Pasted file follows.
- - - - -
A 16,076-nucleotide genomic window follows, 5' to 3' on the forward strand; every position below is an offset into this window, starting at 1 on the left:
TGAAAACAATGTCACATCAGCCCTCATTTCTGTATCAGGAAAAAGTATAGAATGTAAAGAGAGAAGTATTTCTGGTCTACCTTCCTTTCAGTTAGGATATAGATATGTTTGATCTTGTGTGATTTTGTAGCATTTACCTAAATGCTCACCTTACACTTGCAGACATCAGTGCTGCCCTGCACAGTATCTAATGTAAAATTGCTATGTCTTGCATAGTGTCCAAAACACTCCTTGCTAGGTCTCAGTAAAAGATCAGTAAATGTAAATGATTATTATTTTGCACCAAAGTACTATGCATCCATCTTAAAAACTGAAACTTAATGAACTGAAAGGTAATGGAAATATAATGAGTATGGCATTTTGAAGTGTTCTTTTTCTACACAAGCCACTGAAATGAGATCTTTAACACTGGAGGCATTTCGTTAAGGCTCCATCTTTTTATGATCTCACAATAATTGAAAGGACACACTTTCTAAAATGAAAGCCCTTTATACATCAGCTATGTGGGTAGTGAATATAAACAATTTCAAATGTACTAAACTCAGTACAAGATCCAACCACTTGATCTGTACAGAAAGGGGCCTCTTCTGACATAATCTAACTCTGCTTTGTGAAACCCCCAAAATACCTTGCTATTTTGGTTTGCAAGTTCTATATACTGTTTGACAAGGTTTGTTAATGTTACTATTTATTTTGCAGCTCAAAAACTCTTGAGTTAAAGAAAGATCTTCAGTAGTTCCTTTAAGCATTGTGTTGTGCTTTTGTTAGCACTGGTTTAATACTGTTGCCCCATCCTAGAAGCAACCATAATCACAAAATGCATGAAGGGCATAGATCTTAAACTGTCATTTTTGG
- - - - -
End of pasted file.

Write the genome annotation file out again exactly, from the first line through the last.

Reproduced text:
A 16,076-nucleotide genomic window follows, 5' to 3' on the forward strand; every position below is an offset into this window, starting at 1 on the left:
TGAAAACAATGTCACATCAGCCCTCATTTCTGTATCAGGAAAAAGTATAGAATGTAAAGAGAGAAGTATTTCTGGTCTACCTTCCTTTCAGTTAGGATATAGATATGTTTGATCTTGTGTGATTTTGTAGCATTTACCTAAATGCTCACCTTACACTTGCAGACATCAGTGCTGCCCTGCACAGTATCTAATGTAAAATTGCTATGTCTTGCATAGTGTCCAAAACACTCCTTGCTAGGTCTCAGTAAAAGATCAGTAAATGTAAATGATTATTATTTTGCACCAAAGTACTATGCATCCATCTTAAAAACTGAAACTTAATGAACTGAAAGGTAATGGAAATATAATGAGTATGGCATTTTGAAGTGTTCTTTTTCTACACAAGCCACTGAAATGAGATCTTTAACACTGGAGGCATTTCGTTAAGGCTCCATCTTTTTATGATCTCACAATAATTGAAAGGACACACTTTCTAAAATGAAAGCCCTTTATACATCAGCTATGTGGGTAGTGAATATAAACAATTTCAAATGTACTAAACTCAGTACAAGATCCAACCACTTGATCTGTACAGAAAGGGGCCTCTTCTGACATAATCTAACTCTGCTTTGTGAAACCCCCAAAATACCTTGCTATTTTGGTTTGCAAGTTCTATATACTGTTTGACAAGGTTTGTTAATGTTACTATTTATTTTGCAGCTCAAAAACTCTTGAGTTAAAGAAAGATCTTCAGTAGTTCCTTTAAGCATTGTGTTGTGCTTTTGTTAGCACTGGTTTAATACTGTTGCCCCATCCTAGAAGCAACCATAATCACAAAATGCATGAAGGGCATAGATCTTAAACTGTCATTTTTGG